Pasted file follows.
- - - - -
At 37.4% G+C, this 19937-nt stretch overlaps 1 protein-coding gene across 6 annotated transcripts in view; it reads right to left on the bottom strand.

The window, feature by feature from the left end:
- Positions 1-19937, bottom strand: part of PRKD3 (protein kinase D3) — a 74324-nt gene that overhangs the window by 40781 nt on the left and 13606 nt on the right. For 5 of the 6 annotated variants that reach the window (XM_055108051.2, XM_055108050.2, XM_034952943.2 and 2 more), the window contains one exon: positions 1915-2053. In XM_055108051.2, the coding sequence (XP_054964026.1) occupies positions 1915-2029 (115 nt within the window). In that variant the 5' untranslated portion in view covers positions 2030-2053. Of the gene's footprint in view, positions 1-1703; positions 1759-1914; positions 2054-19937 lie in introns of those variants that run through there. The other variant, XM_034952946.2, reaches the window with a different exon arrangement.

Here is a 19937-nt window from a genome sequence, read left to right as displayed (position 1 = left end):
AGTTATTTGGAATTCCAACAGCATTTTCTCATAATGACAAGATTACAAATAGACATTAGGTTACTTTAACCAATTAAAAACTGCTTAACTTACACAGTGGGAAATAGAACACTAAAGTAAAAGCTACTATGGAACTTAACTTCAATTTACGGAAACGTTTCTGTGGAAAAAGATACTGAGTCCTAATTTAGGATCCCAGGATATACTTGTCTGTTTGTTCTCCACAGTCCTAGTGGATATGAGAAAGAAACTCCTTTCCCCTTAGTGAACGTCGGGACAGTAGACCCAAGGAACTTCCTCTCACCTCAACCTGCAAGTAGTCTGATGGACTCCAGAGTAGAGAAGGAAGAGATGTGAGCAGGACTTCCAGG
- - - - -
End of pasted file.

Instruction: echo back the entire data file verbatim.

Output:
At 37.4% G+C, this 19937-nt stretch overlaps 1 protein-coding gene across 6 annotated transcripts in view; it reads right to left on the bottom strand.

The window, feature by feature from the left end:
- Positions 1-19937, bottom strand: part of PRKD3 (protein kinase D3) — a 74324-nt gene that overhangs the window by 40781 nt on the left and 13606 nt on the right. For 5 of the 6 annotated variants that reach the window (XM_055108051.2, XM_055108050.2, XM_034952943.2 and 2 more), the window contains one exon: positions 1915-2053. In XM_055108051.2, the coding sequence (XP_054964026.1) occupies positions 1915-2029 (115 nt within the window). In that variant the 5' untranslated portion in view covers positions 2030-2053. Of the gene's footprint in view, positions 1-1703; positions 1759-1914; positions 2054-19937 lie in introns of those variants that run through there. The other variant, XM_034952946.2, reaches the window with a different exon arrangement.

Here is a 19937-nt window from a genome sequence, read left to right as displayed (position 1 = left end):
AGTTATTTGGAATTCCAACAGCATTTTCTCATAATGACAAGATTACAAATAGACATTAGGTTACTTTAACCAATTAAAAACTGCTTAACTTACACAGTGGGAAATAGAACACTAAAGTAAAAGCTACTATGGAACTTAACTTCAATTTACGGAAACGTTTCTGTGGAAAAAGATACTGAGTCCTAATTTAGGATCCCAGGATATACTTGTCTGTTTGTTCTCCACAGTCCTAGTGGATATGAGAAAGAAACTCCTTTCCCCTTAGTGAACGTCGGGACAGTAGACCCAAGGAACTTCCTCTCACCTCAACCTGCAAGTAGTCTGATGGACTCCAGAGTAGAGAAGGAAGAGATGTGAGCAGGACTTCCAGG